It’s not just about soul-selling. There are lots of good reasons why the blues gets associated with crossroads. Blues intersects with nearly every form of American popular music: jazz, gospel, country, rock, even mainstream pop. If you don’t know the blues, buddy, you’re missing the bedrock.
And standing at that crossroads — with a guitar slung around his neck and great big smile on his face — is the one and only Albert Cummings, master of sound and extraordinary soloist. Cummings knows country and gospel, and he certainly rocks. But every note he plays is rooted in the blues. With every song, he reminds us, all over again, of the essentials.
Take “Need Somebody,” his latest barnstormer. It’s as lean and tough as any modern rock song you might name, and its chorus is as catchy, immediate and irresistible as the best of modern pop. In compositional architecture and its chase of the ecstatic, it makes Cummings’ understanding of gospel evident. When the big man steps to the microphone, the result is pure soul. But the song follows the sacred rules of the electric blues, and it generates the explosive heat that the blues always does when it’s played with dedication and conviction. And Albert Cummings doesn’t know any other way.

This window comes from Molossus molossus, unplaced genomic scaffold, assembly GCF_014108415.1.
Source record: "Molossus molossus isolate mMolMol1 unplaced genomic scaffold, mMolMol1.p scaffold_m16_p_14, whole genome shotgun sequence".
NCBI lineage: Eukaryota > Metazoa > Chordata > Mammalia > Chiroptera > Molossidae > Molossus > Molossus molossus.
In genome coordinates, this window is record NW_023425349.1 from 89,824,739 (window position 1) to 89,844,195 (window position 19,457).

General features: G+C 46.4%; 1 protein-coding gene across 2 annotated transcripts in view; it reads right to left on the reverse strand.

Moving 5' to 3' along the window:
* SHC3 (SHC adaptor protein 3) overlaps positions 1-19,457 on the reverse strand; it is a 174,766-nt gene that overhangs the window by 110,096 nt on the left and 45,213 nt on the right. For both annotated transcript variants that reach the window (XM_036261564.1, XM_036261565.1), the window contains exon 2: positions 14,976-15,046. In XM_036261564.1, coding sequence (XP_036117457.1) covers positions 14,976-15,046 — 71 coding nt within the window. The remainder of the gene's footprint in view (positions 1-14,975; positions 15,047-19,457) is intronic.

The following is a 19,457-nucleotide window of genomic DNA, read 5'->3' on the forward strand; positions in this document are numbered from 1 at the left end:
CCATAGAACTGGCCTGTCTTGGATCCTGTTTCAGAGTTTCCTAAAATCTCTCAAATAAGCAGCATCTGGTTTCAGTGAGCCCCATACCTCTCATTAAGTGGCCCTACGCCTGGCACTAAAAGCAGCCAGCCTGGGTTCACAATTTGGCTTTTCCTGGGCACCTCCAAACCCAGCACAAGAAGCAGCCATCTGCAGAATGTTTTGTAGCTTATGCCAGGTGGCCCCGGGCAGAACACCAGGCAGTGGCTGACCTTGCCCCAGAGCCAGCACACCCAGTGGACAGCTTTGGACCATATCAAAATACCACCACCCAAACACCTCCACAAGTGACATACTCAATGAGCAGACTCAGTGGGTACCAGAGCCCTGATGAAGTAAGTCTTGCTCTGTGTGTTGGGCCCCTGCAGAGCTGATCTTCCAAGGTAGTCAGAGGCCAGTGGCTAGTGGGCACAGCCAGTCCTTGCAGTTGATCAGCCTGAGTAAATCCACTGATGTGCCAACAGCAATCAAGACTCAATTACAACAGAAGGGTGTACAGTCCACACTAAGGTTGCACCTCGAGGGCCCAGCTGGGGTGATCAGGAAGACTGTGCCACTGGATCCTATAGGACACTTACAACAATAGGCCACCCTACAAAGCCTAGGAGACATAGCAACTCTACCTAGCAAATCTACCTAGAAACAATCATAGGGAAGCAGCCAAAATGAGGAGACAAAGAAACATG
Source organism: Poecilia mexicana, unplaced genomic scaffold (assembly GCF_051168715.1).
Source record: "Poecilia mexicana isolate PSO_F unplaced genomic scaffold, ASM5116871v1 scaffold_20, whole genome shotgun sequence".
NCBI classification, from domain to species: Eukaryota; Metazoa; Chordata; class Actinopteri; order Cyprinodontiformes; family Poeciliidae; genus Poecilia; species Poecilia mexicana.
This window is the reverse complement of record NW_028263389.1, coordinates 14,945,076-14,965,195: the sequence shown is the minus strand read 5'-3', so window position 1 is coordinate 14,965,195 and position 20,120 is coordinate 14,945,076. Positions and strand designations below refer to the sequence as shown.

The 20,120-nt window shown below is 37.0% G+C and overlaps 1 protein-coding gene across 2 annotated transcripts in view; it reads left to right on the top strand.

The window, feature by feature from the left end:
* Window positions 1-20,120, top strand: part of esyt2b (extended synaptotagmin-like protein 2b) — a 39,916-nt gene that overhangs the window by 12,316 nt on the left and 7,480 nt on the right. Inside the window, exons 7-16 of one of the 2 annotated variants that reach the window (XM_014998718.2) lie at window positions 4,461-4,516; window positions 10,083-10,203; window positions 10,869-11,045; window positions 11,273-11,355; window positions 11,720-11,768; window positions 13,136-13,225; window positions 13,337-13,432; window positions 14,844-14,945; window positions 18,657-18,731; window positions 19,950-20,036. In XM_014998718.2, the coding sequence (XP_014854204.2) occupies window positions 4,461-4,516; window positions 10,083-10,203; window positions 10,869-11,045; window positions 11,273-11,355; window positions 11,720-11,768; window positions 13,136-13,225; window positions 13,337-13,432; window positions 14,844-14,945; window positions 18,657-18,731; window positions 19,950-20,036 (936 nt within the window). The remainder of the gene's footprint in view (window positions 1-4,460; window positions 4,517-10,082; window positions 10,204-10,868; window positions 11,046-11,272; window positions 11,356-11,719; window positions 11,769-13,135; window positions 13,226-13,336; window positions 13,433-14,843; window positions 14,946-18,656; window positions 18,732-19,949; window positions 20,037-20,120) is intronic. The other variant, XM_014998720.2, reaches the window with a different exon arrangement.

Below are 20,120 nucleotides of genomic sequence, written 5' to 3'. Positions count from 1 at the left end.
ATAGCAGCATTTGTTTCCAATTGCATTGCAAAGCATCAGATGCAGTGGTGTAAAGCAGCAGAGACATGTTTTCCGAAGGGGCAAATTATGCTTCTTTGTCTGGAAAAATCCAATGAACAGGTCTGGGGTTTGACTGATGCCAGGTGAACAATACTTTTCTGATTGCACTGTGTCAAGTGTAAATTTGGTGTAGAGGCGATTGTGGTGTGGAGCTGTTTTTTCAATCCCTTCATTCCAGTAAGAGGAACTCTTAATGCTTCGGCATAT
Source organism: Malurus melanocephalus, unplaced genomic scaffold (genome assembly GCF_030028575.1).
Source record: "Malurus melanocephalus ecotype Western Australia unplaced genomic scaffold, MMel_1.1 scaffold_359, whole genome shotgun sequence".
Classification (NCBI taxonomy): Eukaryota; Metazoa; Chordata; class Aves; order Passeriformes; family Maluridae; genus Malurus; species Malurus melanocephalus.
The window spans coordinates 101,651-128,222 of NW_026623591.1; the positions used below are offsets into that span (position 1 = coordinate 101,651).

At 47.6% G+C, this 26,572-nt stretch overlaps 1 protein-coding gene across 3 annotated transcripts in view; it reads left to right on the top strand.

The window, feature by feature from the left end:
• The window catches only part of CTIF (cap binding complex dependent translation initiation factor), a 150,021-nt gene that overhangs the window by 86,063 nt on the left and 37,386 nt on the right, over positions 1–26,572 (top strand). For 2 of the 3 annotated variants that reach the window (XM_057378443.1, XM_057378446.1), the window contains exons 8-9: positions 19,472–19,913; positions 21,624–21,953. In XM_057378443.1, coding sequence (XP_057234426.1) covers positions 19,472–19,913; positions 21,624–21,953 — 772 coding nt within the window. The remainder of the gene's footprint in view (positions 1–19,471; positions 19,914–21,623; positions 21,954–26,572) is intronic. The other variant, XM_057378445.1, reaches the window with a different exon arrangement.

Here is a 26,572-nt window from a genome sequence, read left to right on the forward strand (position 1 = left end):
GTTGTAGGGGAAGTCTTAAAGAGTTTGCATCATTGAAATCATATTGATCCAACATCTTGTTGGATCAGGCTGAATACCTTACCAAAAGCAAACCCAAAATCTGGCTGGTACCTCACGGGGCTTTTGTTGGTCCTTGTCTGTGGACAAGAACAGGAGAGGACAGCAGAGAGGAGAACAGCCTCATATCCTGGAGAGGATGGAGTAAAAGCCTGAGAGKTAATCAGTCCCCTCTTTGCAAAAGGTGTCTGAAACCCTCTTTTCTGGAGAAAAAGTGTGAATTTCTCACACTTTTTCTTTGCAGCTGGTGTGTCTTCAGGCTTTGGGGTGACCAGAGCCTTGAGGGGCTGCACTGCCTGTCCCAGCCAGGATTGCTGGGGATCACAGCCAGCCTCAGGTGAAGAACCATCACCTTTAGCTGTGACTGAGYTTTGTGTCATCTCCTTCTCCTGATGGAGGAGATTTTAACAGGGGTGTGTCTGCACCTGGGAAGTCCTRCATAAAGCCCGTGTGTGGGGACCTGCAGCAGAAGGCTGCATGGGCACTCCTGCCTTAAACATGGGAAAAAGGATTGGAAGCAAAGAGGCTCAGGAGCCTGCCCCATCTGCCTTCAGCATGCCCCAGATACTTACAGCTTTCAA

When you’re that dedicated, and that accomplished, even the legends notice. Cummings has accompanied titanic figures in the history of American popular music: Buddy Guy, Johnny Winter, B.B. King. They’re enthusiastic about Cummings for the same reason that countless blues fans have fallen in love with his music. His guitar playing is alternately stinging and lyrical, fiery, moody, mesmerizing. Most importantly of all, he’s economical: everything he plays has a purpose, and every precious lick is put in the service of the song.
Albert Cummings has also distinguished himself as a bandleader. He’s always led ferocious combos, and he’s inspired his accompanists with his energy, his commitment, and his passion. All of that is on display in the “Need Somebody” clip — a performance video suffused with joy. Though he’s singing the blues, his delight is evident, and it’s infectious as well: both his bassist and his drummer share his enthusiasm. They’re just as videogenic as he is, and they tear into the song with the passion of true believers. Warning: anybody who watches this clip is virtually guaranteed to develop an unquenchable desire to see Albert Cummings live.